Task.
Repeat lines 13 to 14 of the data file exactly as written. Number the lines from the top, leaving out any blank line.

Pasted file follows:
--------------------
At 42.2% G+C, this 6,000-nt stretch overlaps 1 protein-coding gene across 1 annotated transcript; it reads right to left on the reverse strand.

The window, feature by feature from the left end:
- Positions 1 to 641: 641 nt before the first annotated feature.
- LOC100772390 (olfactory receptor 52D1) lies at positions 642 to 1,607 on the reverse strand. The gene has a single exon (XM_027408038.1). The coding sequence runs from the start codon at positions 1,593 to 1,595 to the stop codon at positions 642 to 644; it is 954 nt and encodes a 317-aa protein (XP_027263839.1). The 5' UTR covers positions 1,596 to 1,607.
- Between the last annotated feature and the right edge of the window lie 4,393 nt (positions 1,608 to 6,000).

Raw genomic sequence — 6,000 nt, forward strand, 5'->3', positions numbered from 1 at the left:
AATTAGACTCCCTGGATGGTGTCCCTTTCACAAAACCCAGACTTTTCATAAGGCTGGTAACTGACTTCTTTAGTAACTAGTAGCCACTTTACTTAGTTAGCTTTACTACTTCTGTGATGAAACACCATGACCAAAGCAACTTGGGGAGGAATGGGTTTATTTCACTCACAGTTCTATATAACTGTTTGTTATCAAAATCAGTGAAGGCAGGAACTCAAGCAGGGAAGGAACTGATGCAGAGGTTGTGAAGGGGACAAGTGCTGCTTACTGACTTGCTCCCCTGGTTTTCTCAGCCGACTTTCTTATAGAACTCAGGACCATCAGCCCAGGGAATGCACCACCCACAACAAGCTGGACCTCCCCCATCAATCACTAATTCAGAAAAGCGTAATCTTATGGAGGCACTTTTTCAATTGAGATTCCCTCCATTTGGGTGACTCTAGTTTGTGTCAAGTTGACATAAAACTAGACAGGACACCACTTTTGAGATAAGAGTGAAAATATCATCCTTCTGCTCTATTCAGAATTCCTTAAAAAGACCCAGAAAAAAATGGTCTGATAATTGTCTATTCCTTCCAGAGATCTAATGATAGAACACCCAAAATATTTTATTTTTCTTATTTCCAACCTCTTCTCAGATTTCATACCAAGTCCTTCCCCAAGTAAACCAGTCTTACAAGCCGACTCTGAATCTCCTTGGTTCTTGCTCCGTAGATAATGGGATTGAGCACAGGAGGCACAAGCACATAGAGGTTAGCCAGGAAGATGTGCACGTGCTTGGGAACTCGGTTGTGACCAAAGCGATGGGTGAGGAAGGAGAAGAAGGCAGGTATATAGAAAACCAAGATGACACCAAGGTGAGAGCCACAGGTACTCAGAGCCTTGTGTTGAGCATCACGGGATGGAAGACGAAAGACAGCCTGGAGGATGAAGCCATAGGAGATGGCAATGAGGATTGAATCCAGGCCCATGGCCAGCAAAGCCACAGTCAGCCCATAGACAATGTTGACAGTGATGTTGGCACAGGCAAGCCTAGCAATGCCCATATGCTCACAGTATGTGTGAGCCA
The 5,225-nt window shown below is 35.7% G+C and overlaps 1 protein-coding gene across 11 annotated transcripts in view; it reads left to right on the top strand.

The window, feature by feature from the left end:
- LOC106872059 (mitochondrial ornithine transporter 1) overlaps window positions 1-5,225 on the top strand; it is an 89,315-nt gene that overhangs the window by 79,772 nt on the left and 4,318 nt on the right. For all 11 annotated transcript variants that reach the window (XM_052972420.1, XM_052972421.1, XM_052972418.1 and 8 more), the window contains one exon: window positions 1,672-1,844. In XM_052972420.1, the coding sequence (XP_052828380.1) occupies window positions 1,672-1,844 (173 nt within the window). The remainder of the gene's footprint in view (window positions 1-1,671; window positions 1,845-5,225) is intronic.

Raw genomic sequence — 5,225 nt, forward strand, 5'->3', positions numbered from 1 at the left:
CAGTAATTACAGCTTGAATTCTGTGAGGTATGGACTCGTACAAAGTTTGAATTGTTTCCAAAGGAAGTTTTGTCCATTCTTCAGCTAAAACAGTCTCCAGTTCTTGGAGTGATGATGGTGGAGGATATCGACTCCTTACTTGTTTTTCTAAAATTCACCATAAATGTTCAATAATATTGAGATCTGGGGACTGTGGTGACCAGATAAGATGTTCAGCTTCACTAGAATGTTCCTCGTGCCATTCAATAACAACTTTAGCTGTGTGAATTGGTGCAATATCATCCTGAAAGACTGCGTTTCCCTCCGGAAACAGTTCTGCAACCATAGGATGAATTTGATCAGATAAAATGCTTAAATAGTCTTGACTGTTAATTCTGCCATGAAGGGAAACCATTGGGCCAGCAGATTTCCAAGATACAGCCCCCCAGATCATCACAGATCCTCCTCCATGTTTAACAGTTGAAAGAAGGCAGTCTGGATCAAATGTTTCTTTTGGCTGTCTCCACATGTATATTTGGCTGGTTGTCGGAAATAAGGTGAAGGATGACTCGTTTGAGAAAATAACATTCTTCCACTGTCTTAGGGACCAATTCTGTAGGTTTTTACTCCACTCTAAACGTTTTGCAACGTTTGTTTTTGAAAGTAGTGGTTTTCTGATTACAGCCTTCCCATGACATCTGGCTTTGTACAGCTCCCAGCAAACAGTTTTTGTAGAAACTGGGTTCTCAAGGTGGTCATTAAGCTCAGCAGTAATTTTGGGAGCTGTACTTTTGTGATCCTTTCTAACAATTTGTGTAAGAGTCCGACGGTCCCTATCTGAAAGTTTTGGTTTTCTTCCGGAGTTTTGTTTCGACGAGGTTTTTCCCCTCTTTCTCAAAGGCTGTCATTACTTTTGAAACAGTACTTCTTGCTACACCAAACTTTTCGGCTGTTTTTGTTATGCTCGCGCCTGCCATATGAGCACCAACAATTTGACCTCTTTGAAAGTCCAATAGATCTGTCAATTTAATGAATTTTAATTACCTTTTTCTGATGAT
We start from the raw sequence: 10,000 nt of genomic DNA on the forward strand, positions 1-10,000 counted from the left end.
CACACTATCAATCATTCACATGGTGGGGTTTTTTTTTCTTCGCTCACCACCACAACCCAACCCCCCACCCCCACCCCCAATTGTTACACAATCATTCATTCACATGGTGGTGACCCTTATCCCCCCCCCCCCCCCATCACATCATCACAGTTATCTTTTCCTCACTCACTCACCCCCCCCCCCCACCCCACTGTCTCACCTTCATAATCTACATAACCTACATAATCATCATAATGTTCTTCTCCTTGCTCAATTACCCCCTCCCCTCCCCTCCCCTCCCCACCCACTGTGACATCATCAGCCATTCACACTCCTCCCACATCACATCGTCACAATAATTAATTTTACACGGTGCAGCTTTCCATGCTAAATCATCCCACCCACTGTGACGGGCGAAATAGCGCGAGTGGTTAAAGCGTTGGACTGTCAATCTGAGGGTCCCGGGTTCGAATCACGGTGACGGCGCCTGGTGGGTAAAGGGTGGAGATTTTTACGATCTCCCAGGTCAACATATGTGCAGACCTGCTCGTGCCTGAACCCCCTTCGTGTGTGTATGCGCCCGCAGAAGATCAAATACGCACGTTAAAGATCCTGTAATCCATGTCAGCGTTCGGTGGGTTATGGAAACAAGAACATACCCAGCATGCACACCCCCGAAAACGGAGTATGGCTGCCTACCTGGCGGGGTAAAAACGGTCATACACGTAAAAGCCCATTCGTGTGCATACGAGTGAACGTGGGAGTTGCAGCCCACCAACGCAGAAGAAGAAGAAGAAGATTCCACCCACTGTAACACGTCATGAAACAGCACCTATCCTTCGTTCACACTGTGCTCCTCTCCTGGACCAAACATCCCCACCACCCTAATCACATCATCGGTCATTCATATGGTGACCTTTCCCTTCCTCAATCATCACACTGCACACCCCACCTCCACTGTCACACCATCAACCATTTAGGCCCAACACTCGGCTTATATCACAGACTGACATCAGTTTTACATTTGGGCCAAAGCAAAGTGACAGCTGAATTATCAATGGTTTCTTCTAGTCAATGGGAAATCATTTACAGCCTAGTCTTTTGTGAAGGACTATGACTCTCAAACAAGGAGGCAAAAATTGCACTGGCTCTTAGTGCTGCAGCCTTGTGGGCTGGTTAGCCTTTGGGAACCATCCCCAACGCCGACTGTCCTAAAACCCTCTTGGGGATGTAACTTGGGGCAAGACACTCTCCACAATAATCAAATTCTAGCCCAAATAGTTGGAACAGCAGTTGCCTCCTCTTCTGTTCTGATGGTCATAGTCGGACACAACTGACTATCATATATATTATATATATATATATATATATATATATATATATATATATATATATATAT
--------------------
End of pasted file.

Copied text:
We start from the raw sequence: 10,000 nt of genomic DNA on the forward strand, positions 1-10,000 counted from the left end.
CACACTATCAATCATTCACATGGTGGGGTTTTTTTTTCTTCGCTCACCACCACAACCCAACCCCCCACCCCCACCCCCAATTGTTACACAATCATTCATTCACATGGTGGTGACCCTTATCCCCCCCCCCCCCCCATCACATCATCACAGTTATCTTTTCCTCACTCACTCACCCCCCCCCCCCACCCCACTGTCTCACCTTCATAATCTACATAACCTACATAATCATCATAATGTTCTTCTCCTTGCTCAATTACCCCCTCCCCTCCCCTCCCCTCCCCACCCACTGTGACATCATCAGCCATTCACACTCCTCCCACATCACATCGTCACAATAATTAATTTTACACGGTGCAGCTTTCCATGCTAAATCATCCCACCCACTGTGACGGGCGAAATAGCGCGAGTGGTTAAAGCGTTGGACTGTCAATCTGAGGGTCCCGGGTTCGAATCACGGTGACGGCGCCTGGTGGGTAAAGGGTGGAGATTTTTACGATCTCCCAGGTCAACATATGTGCAGACCTGCTCGTGCCTGAACCCCCTTCGTGTGTGTATGCGCCCGCAGAAGATCAAATACGCACGTTAAAGATCCTGTAATCCATGTCAGCGTTCGGTGGGTTATGGAAACAAGAACATACCCAGCATGCACACCCCCGAAAACGGAGTATGGCTGCCTACCTGGCGGGGTAAAAACGGTCATACACGTAAAAGCCCATTCGTGTGCATACGAGTGAACGTGGGAGTTGCAGCCCACCAACGCAGAAGAAGAAGAAGAAGATTCCACCCACTGTAACACGTCATGAAACAGCACCTATCCTTCGTTCACACTGTGCTCCTCTCCTGGACCAAACATCCCCACCACCCTAATCACATCATCGGTCATTCATATGGTGACCTTTCCCTTCCTCAATCATCACACTGCACACCCCACCTCCACTGTCACACCATCAACCATTTAGGCCCAACACTCGGCTTATATCACAGACTGACATCAGTTTTACATTTGGGCCAAAGCAAAGTGACAGCTGAATTATCAATGGTTTCTTCTAGTCAATGGGAAATCATTTACAGCCTAGTCTTTTGTGAAGGACTATGACTCTCAAACAAGGAGGCAAAAATTGCACTGGCTCTTAGTGCTGCAGCCTTGTGGGCTGGTTAGCCTTTGGGAACCATCCCCAACGCCGACTGTCCTAAAACCCTCTTGGGGATGTAACTTGGGGCAAGACACTCTCCACAATAATCAAATTCTAGCCCAAATAGTTGGAACAGCAGTTGCCTCCTCTTCTGTTCTGATGGTCATAGTCGGACACAACTGACTATCATATATATTATATATATATATATATATATATATATATATATATATATATATATATAT